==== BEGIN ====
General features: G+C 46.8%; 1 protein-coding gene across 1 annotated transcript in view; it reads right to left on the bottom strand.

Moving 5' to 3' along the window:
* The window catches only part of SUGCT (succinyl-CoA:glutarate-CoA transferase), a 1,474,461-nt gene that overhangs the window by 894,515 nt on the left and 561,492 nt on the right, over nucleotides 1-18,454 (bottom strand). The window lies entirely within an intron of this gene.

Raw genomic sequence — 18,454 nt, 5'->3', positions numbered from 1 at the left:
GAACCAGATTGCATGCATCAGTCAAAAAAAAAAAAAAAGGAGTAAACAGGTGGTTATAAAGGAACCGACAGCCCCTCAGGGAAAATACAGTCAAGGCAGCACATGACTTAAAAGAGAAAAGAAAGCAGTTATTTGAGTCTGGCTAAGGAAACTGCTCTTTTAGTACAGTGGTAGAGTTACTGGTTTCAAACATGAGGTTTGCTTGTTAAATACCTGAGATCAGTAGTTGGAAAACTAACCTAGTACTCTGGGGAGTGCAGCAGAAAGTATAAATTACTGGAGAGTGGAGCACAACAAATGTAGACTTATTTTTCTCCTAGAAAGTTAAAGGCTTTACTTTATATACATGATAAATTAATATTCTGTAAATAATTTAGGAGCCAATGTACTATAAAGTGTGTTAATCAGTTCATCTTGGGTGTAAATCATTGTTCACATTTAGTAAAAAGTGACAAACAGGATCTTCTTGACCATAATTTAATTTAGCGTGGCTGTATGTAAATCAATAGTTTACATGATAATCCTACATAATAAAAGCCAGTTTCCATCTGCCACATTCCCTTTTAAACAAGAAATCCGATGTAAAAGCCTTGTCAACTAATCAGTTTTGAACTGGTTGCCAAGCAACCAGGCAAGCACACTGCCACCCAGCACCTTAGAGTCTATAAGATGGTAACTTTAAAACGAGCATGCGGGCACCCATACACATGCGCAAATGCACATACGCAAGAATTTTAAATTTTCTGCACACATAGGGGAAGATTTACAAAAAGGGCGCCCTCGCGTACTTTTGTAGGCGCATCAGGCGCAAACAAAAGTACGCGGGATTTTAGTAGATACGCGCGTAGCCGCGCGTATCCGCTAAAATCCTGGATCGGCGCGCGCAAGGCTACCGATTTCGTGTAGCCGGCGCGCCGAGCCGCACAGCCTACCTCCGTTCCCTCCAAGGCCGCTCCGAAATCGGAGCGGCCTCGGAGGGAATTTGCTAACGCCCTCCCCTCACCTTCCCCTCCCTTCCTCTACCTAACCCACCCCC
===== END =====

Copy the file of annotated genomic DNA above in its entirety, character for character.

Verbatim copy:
General features: G+C 46.8%; 1 protein-coding gene across 1 annotated transcript in view; it reads right to left on the bottom strand.

Moving 5' to 3' along the window:
* The window catches only part of SUGCT (succinyl-CoA:glutarate-CoA transferase), a 1,474,461-nt gene that overhangs the window by 894,515 nt on the left and 561,492 nt on the right, over nucleotides 1-18,454 (bottom strand). The window lies entirely within an intron of this gene.

Raw genomic sequence — 18,454 nt, 5'->3', positions numbered from 1 at the left:
GAACCAGATTGCATGCATCAGTCAAAAAAAAAAAAAAAGGAGTAAACAGGTGGTTATAAAGGAACCGACAGCCCCTCAGGGAAAATACAGTCAAGGCAGCACATGACTTAAAAGAGAAAAGAAAGCAGTTATTTGAGTCTGGCTAAGGAAACTGCTCTTTTAGTACAGTGGTAGAGTTACTGGTTTCAAACATGAGGTTTGCTTGTTAAATACCTGAGATCAGTAGTTGGAAAACTAACCTAGTACTCTGGGGAGTGCAGCAGAAAGTATAAATTACTGGAGAGTGGAGCACAACAAATGTAGACTTATTTTTCTCCTAGAAAGTTAAAGGCTTTACTTTATATACATGATAAATTAATATTCTGTAAATAATTTAGGAGCCAATGTACTATAAAGTGTGTTAATCAGTTCATCTTGGGTGTAAATCATTGTTCACATTTAGTAAAAAGTGACAAACAGGATCTTCTTGACCATAATTTAATTTAGCGTGGCTGTATGTAAATCAATAGTTTACATGATAATCCTACATAATAAAAGCCAGTTTCCATCTGCCACATTCCCTTTTAAACAAGAAATCCGATGTAAAAGCCTTGTCAACTAATCAGTTTTGAACTGGTTGCCAAGCAACCAGGCAAGCACACTGCCACCCAGCACCTTAGAGTCTATAAGATGGTAACTTTAAAACGAGCATGCGGGCACCCATACACATGCGCAAATGCACATACGCAAGAATTTTAAATTTTCTGCACACATAGGGGAAGATTTACAAAAAGGGCGCCCTCGCGTACTTTTGTAGGCGCATCAGGCGCAAACAAAAGTACGCGGGATTTTAGTAGATACGCGCGTAGCCGCGCGTATCCGCTAAAATCCTGGATCGGCGCGCGCAAGGCTACCGATTTCGTGTAGCCGGCGCGCCGAGCCGCACAGCCTACCTCCGTTCCCTCCAAGGCCGCTCCGAAATCGGAGCGGCCTCGGAGGGAATTTGCTAACGCCCTCCCCTCACCTTCCCCTCCCTTCCTCTACCTAACCCACCCCC